In chapter 2, “Christianity and Civil Society,” Schlögl turns to the end of the 18th century and the fallout of widespread revolution across the continent. In revolutionary civil societies in Europe, such as France, religious institutions found themselves under siege because their system clashed with new state rule, which had largely divested itself of the monarchy and the aristocracy. This was most glaringly evident during the French Revolution, but Schlögl shows similarly difficult relationships between religious and secular orders in England and the Holy Roman Empire. Schlögl meticulously documents how churches across Europe slowly ceded control of their property and their parishioners. Legal restructuring of religion reshaped how churches would participate in civil society: voluntary participation and a plurality of religious confessions would become more normative as the nineteenth century progressed. For instance, between 1750 and 1850, the Church of England managed to retain its status as a state-sponsored religious system, but its political strength greatly diminished. By 1850, the Church of England found itself for the first time competing against a plurality of other creeds and denominations. Increasingly, religion became privatized, though still politically useful to the state—“a modern guise . . . for shaping the nation as an entity based on shared experience” (8).
In chapter 3, “Christianity in Modern Society,” Schlögl more closely attends to the changes in institutional structures within religious systems. As Christian institutions became increasingly voluntary, Christianity developed new networks of associations and transformed into a social movement in an attempt to recruit and retain members. New organizational structures developed (i.e., missionary and bible societies) and new media and print technologies were galvanized on behalf of various Christian movements. Individual piety replaces state-sponsored religion as the predominant characterization of religion in Europe.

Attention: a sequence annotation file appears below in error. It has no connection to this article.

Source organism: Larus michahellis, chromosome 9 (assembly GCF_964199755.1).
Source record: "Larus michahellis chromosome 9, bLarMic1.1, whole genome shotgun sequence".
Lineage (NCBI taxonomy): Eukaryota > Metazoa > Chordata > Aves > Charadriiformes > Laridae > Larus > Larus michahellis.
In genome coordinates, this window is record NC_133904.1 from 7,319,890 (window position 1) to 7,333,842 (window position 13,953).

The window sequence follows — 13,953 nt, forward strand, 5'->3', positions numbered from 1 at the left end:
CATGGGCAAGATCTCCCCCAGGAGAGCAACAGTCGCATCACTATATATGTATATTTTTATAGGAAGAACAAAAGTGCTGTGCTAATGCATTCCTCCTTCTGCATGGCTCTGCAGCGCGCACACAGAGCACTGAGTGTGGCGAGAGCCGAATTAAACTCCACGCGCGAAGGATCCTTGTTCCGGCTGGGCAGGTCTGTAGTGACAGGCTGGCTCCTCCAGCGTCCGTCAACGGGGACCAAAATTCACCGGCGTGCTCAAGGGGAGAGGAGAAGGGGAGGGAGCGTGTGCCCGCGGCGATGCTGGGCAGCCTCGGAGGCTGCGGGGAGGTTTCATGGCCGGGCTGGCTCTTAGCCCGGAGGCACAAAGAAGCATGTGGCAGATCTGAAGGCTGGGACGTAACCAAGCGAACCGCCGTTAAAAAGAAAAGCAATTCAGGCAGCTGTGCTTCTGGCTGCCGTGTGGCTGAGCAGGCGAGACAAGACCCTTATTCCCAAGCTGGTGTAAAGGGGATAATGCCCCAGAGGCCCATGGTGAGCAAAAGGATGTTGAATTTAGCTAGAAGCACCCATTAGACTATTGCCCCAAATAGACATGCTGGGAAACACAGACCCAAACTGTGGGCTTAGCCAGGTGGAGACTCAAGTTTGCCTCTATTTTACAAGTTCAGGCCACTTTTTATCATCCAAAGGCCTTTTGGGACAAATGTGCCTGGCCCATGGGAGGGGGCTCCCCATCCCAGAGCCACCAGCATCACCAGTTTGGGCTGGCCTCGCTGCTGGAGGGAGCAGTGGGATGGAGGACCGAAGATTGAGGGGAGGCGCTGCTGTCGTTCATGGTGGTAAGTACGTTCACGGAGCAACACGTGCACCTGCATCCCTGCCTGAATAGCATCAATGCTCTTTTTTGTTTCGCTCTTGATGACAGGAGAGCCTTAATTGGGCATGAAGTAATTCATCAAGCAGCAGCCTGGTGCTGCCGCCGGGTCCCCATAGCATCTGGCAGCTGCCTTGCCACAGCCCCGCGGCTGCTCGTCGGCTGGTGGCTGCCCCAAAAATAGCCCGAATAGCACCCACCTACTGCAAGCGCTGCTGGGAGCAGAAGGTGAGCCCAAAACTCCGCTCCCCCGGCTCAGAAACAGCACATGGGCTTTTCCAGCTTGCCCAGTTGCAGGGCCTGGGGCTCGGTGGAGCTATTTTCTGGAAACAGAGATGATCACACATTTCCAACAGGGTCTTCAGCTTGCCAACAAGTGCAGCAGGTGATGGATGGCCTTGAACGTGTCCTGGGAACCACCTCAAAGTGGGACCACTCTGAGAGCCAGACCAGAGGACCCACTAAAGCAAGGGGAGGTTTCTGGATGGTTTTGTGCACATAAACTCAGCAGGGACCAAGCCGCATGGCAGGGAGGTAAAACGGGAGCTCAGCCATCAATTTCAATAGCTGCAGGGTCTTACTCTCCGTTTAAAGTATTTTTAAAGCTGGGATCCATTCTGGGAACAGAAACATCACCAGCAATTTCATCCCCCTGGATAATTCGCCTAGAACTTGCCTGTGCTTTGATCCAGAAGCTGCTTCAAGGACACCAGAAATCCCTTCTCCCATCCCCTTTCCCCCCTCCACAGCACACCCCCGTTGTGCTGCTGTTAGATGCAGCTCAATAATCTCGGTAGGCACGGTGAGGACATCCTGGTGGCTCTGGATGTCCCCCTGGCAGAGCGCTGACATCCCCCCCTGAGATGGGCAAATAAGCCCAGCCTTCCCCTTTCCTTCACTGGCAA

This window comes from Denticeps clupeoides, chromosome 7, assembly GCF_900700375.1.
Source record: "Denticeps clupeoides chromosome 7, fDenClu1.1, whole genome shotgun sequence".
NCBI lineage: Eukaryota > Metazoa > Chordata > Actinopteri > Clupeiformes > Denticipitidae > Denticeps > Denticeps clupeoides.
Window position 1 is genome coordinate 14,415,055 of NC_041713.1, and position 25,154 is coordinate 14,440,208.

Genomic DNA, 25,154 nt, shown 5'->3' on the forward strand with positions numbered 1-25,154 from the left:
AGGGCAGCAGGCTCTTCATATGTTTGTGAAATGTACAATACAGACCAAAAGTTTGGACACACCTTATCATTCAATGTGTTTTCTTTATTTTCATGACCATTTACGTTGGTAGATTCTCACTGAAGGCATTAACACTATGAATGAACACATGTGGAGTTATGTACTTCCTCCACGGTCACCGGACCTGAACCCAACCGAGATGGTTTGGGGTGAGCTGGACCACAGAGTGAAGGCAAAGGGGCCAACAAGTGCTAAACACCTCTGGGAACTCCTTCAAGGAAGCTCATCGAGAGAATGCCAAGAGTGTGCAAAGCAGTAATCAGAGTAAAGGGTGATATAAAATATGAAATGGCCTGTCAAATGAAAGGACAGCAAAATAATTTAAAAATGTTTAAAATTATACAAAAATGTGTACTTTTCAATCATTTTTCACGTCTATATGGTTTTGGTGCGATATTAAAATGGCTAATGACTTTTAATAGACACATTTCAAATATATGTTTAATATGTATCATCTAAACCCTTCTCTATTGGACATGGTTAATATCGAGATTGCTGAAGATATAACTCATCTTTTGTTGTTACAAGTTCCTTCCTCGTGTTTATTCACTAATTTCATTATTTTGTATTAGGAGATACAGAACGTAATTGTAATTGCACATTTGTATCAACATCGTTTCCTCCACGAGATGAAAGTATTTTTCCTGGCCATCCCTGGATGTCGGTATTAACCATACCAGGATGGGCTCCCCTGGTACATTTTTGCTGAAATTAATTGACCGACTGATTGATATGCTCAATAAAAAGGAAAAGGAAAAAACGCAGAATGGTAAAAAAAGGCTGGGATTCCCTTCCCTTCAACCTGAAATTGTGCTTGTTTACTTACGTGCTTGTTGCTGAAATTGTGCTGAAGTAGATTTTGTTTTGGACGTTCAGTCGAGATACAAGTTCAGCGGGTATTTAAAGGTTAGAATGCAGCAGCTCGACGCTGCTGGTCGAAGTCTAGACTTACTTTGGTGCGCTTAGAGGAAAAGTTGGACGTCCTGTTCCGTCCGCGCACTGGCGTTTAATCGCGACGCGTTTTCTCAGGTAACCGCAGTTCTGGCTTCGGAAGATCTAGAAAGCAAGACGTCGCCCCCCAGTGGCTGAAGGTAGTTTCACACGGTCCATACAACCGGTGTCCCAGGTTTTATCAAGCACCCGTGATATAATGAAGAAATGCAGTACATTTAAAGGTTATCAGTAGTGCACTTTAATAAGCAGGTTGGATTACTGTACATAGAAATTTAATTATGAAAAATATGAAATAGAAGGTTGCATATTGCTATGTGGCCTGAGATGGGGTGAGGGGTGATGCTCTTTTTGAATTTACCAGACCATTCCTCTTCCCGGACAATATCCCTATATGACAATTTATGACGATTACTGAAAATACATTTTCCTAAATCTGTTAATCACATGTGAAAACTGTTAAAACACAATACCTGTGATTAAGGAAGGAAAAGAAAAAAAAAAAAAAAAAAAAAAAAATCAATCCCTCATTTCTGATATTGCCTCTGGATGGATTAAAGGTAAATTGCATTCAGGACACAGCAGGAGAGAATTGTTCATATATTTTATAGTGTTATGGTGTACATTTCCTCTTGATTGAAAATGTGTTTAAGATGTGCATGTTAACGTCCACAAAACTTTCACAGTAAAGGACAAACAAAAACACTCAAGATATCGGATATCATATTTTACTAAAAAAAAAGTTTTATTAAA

These first three chapters lead Schlögl to deal with several critical concepts in the final chapters. In chapter 4, “Religion as Culture,” he traces “tectonic shifts” in the semantics of the concept of religion in mid-19th-century descriptions. Interestingly, Schlögl finds that, between 1750 and 1850, religion continued to be a concept that signified a means for the individual to relate to itself and the world at large; however, religion as a concept ceased to be a tool for maintaining social order—and for communicating how a society perceived itself. This “tectonic shift” results in the book’s final claim in chapter 5, “Secularization: A Valid Concept?” Unsurprisingly, Schlögl believes that secularization does, in fact, occur in modern Europe.
Religion and Society at the Dawn of Modern Europe succeeds in its effort to explain religion in the 18th and 19th centuries as a social phenomenon. Schlögl takes painstaking efforts to document the complex web of relationships that work to determine the characteristics and actions of Christian institutions during this tumultuous period in Europe’s history. This book is most appropriate for advanced graduate students and scholars interested in histories of religion and modernity.
Eric Bontempo is a graduate student in the Department of English and Comparative Literature at the University of North Carolina, Chapel Hill.Eric BontempoDate Of Review:August 12, 2021